Ready for some HR buzzword analysis? For the past couple years, phrases like frictionless HR, frictionless candidate experience, friction in the workplace, and frictionless employee experience have come into fashion. And like many buzzwords or catch phrases, HR and business leaders think they need to immediately strive to reach whatever state the new phrase represents. I beg to differ on this one though, so let me tell you why. First, let’s look at friction.
There are two main types of friction, static friction and kinetic friction. Static friction operates between two surfaces that aren’t moving relative to each other, while kinetic friction acts between objects in motion.
- Any time two objects or people interact, there is friction
- Friction causes energy
- Sometimes friction causes a result even better than the two parts.
How friction can benefit organizations
A frictionless HR experience can eliminate barriers for the employee. A completely frictionless experience is also not easy to attain. Organizations that have IT and HR barriers in the new hire process, the performance review processes, or termination process can cause frustration and disconnection for the employees. These types of friction are not desirable.
On the other hand, friction that is a barrier to one person can be a cautionary step, instituted to slow people down on purpose. The need for approvals on job requisitions, offers, salary increases and promotions are all examples of where this so-called friction are needed to ensure that decisions are fiscally responsible. The challenge is to ensure that these process steps do not completely derail a process or business objective.
Another way friction benefits your organization is by being the method leaders or employees use to challenge the status quo. Whether it’s friction about the way a process works, how a program is run, how customers are serviced, or how we take care of employees, these are the very times we do not want to coast. The only way to get ahead and succeed is to continuously evaluate the way things work, then make them better. A diverse workforce, with different ideas, creates enough friction and energy to positively impact the organization’s results.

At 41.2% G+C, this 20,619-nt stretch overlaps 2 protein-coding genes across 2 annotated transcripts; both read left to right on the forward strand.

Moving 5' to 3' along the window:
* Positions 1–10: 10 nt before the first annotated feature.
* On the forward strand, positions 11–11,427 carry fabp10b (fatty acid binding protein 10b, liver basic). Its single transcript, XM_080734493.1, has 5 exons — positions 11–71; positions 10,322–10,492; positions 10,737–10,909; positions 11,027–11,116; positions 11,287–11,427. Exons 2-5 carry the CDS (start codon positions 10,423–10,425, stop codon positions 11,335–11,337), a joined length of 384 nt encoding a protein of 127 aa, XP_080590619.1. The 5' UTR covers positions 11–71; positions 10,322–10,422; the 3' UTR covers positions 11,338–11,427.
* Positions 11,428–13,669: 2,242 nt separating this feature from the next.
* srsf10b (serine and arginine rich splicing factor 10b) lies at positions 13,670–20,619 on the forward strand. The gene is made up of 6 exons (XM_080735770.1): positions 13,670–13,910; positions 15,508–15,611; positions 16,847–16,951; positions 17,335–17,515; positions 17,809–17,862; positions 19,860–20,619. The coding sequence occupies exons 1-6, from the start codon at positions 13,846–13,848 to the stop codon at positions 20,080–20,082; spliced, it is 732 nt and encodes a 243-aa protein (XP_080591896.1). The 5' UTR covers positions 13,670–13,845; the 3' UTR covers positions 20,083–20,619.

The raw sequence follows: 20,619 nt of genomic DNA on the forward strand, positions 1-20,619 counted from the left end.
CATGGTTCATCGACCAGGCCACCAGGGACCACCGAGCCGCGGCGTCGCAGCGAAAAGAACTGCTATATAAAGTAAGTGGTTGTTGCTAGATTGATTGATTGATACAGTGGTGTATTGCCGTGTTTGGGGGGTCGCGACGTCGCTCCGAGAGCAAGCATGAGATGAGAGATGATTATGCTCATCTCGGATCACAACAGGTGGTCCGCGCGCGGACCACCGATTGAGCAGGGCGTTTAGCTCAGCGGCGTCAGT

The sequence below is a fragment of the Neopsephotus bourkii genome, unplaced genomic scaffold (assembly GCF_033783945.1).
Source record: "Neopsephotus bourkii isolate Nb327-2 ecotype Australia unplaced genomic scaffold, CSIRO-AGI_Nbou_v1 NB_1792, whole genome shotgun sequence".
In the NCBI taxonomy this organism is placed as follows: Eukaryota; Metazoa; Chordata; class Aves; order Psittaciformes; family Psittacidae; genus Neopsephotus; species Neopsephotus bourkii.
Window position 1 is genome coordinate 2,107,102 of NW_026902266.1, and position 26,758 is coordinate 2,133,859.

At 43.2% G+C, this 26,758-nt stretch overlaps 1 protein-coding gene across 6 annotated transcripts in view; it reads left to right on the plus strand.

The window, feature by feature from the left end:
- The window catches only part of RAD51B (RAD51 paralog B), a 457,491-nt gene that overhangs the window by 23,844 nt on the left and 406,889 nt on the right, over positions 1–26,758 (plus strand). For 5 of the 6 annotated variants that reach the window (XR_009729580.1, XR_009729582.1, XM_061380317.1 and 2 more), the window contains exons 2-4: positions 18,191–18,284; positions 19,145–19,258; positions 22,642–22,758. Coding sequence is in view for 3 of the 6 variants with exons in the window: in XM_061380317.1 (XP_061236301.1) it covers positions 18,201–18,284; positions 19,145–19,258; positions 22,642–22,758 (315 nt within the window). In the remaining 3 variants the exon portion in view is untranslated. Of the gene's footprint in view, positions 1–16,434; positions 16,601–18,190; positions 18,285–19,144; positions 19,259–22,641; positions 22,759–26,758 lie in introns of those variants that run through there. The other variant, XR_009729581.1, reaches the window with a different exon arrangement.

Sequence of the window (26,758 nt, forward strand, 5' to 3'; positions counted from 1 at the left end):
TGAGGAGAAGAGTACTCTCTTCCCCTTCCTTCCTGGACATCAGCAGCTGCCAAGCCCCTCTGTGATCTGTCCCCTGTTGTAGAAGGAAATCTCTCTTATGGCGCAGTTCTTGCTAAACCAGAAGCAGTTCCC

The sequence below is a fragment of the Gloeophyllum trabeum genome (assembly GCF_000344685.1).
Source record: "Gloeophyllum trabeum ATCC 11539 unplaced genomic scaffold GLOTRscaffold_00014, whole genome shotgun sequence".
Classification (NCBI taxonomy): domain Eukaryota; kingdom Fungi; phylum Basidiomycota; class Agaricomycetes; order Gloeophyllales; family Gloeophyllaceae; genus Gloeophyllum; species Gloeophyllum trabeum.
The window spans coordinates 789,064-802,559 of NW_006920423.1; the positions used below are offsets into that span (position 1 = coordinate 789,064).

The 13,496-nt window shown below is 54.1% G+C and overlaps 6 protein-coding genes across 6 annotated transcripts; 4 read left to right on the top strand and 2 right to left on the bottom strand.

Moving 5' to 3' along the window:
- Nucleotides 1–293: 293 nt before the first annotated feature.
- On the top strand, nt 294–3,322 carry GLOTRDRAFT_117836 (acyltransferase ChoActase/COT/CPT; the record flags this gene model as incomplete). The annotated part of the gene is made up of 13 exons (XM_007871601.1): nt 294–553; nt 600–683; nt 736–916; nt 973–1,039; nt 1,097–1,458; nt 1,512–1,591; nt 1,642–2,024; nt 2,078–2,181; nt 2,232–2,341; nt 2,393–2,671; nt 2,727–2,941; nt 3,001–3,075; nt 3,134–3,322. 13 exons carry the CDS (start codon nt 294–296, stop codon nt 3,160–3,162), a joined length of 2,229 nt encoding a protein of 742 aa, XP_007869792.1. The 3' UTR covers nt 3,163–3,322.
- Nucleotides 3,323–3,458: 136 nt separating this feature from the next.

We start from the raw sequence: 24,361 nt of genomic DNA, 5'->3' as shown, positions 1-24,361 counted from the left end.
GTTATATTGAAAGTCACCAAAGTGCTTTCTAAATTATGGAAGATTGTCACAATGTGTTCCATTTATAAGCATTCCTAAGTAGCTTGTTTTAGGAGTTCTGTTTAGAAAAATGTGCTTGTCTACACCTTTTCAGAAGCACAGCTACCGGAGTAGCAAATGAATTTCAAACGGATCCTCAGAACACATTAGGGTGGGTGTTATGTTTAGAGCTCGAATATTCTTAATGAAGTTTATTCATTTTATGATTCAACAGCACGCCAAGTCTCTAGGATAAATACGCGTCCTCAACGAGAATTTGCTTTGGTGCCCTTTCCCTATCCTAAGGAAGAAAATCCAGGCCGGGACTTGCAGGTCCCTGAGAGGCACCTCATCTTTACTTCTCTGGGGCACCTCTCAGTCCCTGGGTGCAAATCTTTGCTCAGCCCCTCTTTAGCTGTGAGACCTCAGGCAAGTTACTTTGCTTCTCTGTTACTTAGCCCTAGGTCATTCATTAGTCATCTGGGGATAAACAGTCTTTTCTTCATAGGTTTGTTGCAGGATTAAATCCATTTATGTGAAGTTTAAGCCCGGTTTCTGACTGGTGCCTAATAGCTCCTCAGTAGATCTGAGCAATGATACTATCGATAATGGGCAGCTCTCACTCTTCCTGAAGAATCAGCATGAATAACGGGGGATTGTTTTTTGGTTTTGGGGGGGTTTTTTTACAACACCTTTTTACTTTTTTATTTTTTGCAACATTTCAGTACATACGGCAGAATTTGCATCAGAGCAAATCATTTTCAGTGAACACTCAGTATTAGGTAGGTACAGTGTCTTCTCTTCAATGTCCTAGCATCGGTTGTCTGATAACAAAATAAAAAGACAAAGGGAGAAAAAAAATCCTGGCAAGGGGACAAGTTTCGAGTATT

The key is for leaders to understand how to encourage friction that will result in something better.
Ways to promote positive friction
- Even Better If…. – Create time at the end of every meeting to talk about one process and how it would be “even better if….” something else was done.
- Innovation Teams– Create a team comprised of employees from various departments and specialties to brainstorm and tackle some of your organizations biggest problems. Bring highly-educated people together with those less educated. Include all ages, races, genders, etc. Have this team meet regularly to discuss potential process, service or product improvements. Have the team meet regularly to build rapport and share some radical ideas. I’ve witnessed success choosing someone who is not typically in a leadership role taking the reins. It changes the power dynamic of the team and serves as a developmental opportunity for the leader.
- Acknowledge the other person’s ideas or feelings– Since all healthy relationships involve conflict, the way to manage it positively is to make sure you are listening to the other person. When your boss, colleague or a customer feels heard, they are more likely to compromise or collaborate on an idea or approach. If you don’t truly listen to understand them, they will likely dig in and not budge.
- Embrace time and some amount of tension- Not all problems can be solved immediately. Recommend that people involved go back and think about their stance and the opposing stance. Ultimately, how it will potentially impact the business is what’s at stake. Giving people time to think about things and not feel backed into a corner can promote positive results.
So, what do you think about friction in the workplace? I’d love to hear how frictionless HR is working in your organization. How do you embrace moments of friction to lead to better outcomes?
Yes, friction is useful when employed constructively. Thanks for sharing.